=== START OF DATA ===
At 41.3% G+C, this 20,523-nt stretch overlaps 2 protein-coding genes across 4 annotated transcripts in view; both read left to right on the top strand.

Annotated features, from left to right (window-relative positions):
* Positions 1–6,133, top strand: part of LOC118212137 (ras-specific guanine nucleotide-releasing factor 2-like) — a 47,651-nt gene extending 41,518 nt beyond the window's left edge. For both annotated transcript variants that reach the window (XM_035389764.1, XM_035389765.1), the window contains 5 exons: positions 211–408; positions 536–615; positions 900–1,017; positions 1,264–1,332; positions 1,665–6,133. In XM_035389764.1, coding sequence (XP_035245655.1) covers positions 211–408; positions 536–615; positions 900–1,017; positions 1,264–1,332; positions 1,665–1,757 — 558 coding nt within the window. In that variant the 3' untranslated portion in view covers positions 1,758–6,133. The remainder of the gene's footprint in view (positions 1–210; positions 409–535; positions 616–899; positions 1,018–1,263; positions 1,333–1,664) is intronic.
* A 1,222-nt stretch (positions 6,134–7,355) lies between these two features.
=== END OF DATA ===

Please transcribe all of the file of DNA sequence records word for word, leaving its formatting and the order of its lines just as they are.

At 41.3% G+C, this 20,523-nt stretch overlaps 2 protein-coding genes across 4 annotated transcripts in view; both read left to right on the top strand.

Annotated features, from left to right (window-relative positions):
* Positions 1–6,133, top strand: part of LOC118212137 (ras-specific guanine nucleotide-releasing factor 2-like) — a 47,651-nt gene extending 41,518 nt beyond the window's left edge. For both annotated transcript variants that reach the window (XM_035389764.1, XM_035389765.1), the window contains 5 exons: positions 211–408; positions 536–615; positions 900–1,017; positions 1,264–1,332; positions 1,665–6,133. In XM_035389764.1, coding sequence (XP_035245655.1) covers positions 211–408; positions 536–615; positions 900–1,017; positions 1,264–1,332; positions 1,665–1,757 — 558 coding nt within the window. In that variant the 3' untranslated portion in view covers positions 1,758–6,133. The remainder of the gene's footprint in view (positions 1–210; positions 409–535; positions 616–899; positions 1,018–1,263; positions 1,333–1,664) is intronic.
* A 1,222-nt stretch (positions 6,134–7,355) lies between these two features.